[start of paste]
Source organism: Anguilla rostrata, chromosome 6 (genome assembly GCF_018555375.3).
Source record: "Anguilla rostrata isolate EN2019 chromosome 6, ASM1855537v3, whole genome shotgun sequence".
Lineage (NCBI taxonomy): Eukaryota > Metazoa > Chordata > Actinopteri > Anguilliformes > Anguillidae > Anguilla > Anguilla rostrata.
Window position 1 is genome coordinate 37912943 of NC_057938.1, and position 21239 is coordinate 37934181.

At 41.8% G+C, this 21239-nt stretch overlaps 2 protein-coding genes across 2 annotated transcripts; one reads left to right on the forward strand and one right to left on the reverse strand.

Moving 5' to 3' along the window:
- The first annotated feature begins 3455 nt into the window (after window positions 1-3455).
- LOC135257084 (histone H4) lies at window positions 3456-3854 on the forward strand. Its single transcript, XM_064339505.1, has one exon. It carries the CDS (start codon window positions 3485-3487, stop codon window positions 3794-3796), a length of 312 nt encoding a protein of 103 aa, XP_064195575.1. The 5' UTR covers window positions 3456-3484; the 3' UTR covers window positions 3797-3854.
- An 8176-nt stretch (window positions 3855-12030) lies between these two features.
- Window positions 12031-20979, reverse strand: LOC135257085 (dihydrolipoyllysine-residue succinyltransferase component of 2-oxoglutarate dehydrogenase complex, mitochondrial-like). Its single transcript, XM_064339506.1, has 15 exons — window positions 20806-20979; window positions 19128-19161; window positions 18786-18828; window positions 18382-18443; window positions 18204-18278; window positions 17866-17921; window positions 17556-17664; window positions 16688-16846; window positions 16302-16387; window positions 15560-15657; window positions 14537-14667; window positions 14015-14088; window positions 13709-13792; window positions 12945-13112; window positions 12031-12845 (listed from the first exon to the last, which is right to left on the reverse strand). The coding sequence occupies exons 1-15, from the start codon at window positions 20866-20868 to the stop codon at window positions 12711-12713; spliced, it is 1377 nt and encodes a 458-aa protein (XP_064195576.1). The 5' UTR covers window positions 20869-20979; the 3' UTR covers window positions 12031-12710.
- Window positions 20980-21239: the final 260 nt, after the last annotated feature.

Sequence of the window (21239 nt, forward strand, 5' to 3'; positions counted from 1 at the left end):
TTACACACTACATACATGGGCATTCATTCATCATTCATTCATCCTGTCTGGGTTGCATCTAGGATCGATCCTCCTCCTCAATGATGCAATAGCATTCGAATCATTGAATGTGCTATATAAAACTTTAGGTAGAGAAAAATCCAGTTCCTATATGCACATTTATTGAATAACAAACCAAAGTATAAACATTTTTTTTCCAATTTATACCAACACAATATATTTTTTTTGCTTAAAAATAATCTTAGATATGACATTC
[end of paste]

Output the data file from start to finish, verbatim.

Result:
Source organism: Anguilla rostrata, chromosome 6 (genome assembly GCF_018555375.3).
Source record: "Anguilla rostrata isolate EN2019 chromosome 6, ASM1855537v3, whole genome shotgun sequence".
Lineage (NCBI taxonomy): Eukaryota > Metazoa > Chordata > Actinopteri > Anguilliformes > Anguillidae > Anguilla > Anguilla rostrata.
Window position 1 is genome coordinate 37912943 of NC_057938.1, and position 21239 is coordinate 37934181.

At 41.8% G+C, this 21239-nt stretch overlaps 2 protein-coding genes across 2 annotated transcripts; one reads left to right on the forward strand and one right to left on the reverse strand.

Moving 5' to 3' along the window:
- The first annotated feature begins 3455 nt into the window (after window positions 1-3455).
- LOC135257084 (histone H4) lies at window positions 3456-3854 on the forward strand. Its single transcript, XM_064339505.1, has one exon. It carries the CDS (start codon window positions 3485-3487, stop codon window positions 3794-3796), a length of 312 nt encoding a protein of 103 aa, XP_064195575.1. The 5' UTR covers window positions 3456-3484; the 3' UTR covers window positions 3797-3854.
- An 8176-nt stretch (window positions 3855-12030) lies between these two features.
- Window positions 12031-20979, reverse strand: LOC135257085 (dihydrolipoyllysine-residue succinyltransferase component of 2-oxoglutarate dehydrogenase complex, mitochondrial-like). Its single transcript, XM_064339506.1, has 15 exons — window positions 20806-20979; window positions 19128-19161; window positions 18786-18828; window positions 18382-18443; window positions 18204-18278; window positions 17866-17921; window positions 17556-17664; window positions 16688-16846; window positions 16302-16387; window positions 15560-15657; window positions 14537-14667; window positions 14015-14088; window positions 13709-13792; window positions 12945-13112; window positions 12031-12845 (listed from the first exon to the last, which is right to left on the reverse strand). The coding sequence occupies exons 1-15, from the start codon at window positions 20866-20868 to the stop codon at window positions 12711-12713; spliced, it is 1377 nt and encodes a 458-aa protein (XP_064195576.1). The 5' UTR covers window positions 20869-20979; the 3' UTR covers window positions 12031-12710.
- Window positions 20980-21239: the final 260 nt, after the last annotated feature.

Sequence of the window (21239 nt, forward strand, 5' to 3'; positions counted from 1 at the left end):
TTACACACTACATACATGGGCATTCATTCATCATTCATTCATCCTGTCTGGGTTGCATCTAGGATCGATCCTCCTCCTCAATGATGCAATAGCATTCGAATCATTGAATGTGCTATATAAAACTTTAGGTAGAGAAAAATCCAGTTCCTATATGCACATTTATTGAATAACAAACCAAAGTATAAACATTTTTTTTCCAATTTATACCAACACAATATATTTTTTTTGCTTAAAAATAATCTTAGATATGACATTC